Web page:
1. A contact plate for mass-exchange columns comprising: a base; a pocket communicating with said base for receiving liquid; a pocket communicating with said base for discharging liquid; at least one longitudinally extending trough provided on said base extending between said receiving and discharge pockets, said at least one trough having a continuously curved side wall having upwardly extending side wall portions defining a concavely curved transverse cross-section, a plurality of apertures formed in said trough side wall extending substantially tangentially to said side wall in the transverse direction toward one of said side wall portions for the passage of gas therethrough toward said one of said upwardly extending side wall portions; and a guide apron provided on said one of said upwardly extending side wall portions comprising a substantially continuous extension thereof and having an upper terminal edge; whereby gas directed through said apertures form whirls in a transverse cross-section of the trough, said gas flow travelling over said one of said side wall portions to said guide apron and upwardly over said terminal edge portion thereof.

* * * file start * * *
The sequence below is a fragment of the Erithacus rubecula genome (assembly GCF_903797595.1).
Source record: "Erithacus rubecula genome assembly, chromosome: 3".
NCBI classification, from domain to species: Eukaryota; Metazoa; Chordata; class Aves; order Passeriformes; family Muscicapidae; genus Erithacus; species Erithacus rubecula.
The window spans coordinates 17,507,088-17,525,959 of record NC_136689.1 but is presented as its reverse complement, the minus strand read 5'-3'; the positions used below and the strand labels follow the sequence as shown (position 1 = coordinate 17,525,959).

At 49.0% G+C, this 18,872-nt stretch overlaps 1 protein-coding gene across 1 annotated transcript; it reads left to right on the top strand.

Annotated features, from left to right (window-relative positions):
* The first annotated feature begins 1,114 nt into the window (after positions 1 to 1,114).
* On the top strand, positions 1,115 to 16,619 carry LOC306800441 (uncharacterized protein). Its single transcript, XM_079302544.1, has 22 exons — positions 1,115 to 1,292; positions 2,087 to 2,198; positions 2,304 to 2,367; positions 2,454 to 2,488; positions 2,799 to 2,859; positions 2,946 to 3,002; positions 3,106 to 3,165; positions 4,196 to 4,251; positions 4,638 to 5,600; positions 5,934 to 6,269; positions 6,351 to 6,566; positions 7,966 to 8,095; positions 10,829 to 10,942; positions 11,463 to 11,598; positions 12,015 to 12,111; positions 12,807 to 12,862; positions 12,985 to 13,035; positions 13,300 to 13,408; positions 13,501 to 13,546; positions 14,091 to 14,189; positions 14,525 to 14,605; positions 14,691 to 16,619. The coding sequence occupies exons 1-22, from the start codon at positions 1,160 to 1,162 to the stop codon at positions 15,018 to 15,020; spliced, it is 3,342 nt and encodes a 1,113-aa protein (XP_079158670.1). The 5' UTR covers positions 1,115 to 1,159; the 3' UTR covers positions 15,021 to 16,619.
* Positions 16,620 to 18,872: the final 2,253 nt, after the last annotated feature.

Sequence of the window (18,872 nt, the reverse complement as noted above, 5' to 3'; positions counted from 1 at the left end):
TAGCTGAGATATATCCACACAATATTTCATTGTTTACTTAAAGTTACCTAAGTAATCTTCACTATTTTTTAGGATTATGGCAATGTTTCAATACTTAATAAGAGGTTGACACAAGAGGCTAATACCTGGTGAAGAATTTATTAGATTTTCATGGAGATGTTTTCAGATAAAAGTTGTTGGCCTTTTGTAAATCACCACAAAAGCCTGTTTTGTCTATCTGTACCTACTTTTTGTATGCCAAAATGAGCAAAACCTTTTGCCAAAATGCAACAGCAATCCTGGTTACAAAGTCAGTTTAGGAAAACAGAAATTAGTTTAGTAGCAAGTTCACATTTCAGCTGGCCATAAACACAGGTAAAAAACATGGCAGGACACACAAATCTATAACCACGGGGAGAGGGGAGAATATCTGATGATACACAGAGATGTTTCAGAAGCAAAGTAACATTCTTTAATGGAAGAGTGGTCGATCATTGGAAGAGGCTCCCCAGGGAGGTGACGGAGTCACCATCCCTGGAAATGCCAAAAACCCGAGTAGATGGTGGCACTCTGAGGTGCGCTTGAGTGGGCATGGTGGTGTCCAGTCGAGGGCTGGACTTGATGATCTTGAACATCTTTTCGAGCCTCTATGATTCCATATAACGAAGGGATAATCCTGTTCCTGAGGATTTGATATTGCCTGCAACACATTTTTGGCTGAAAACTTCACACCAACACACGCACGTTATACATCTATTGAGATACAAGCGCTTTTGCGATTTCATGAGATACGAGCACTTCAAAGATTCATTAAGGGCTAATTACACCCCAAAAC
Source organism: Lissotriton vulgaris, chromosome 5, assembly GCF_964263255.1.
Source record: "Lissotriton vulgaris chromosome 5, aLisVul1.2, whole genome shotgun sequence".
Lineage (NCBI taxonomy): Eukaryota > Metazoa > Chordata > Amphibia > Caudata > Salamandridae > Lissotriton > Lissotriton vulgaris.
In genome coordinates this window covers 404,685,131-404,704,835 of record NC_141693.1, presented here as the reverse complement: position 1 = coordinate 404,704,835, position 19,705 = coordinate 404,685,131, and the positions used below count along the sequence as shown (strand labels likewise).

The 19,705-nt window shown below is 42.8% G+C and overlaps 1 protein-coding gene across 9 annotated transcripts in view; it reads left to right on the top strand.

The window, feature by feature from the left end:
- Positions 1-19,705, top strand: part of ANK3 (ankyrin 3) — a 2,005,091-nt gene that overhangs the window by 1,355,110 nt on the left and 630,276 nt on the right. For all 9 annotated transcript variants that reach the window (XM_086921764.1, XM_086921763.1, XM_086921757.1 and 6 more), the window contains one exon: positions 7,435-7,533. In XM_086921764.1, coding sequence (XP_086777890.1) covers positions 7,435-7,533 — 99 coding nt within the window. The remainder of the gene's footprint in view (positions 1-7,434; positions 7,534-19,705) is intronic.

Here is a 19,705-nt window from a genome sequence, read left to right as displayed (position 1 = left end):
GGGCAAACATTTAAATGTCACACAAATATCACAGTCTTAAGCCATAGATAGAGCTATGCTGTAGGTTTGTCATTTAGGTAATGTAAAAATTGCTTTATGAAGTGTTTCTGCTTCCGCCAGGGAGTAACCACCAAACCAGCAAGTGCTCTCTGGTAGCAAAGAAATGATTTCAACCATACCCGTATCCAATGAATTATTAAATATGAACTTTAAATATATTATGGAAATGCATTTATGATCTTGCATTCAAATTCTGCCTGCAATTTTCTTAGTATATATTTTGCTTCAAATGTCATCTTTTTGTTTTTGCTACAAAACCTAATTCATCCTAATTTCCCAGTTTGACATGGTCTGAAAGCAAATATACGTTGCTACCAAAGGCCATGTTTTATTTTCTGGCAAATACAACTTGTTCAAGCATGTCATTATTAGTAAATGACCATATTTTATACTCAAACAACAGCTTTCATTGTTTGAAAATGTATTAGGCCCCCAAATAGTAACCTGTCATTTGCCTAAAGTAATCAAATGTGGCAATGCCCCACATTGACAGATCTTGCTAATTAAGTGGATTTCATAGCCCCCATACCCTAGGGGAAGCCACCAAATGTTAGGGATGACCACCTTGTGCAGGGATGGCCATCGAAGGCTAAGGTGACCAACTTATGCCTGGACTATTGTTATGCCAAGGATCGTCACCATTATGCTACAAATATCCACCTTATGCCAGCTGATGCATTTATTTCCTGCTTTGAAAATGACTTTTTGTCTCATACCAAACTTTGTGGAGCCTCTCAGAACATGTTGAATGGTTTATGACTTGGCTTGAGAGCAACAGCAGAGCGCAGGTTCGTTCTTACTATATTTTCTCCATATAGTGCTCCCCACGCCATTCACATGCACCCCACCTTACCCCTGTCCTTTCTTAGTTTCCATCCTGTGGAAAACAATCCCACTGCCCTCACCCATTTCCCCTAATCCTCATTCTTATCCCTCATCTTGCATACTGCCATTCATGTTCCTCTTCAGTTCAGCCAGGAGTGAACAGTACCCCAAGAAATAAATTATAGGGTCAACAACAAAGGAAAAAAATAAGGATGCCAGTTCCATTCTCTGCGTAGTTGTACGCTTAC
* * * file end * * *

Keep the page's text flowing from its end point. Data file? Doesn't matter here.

2. A contact plate according to claim 1 comprising: at least two of said troughs, each trough including a baffle plate comprising an upwardly extending extension of the other of said side wall portions of said trough; the upper extremities of said baffle plate being inwardly bent to extend over said trough.
3. A contact plate according to claim 2, further including a discharge plate secured to the other side wall portion of the trough, said discharge plate extending to the interior of the trough.
4. A contact plate according to claim 1, comprising: at least two troughs, each trough contiguously adjoining an adjacent trough at the side wall thereof; partition walls secured to and upwardly extending from said guide aprons such that the partition wall and the associated guide apron of each trough define a baffle member for the adjacent trough.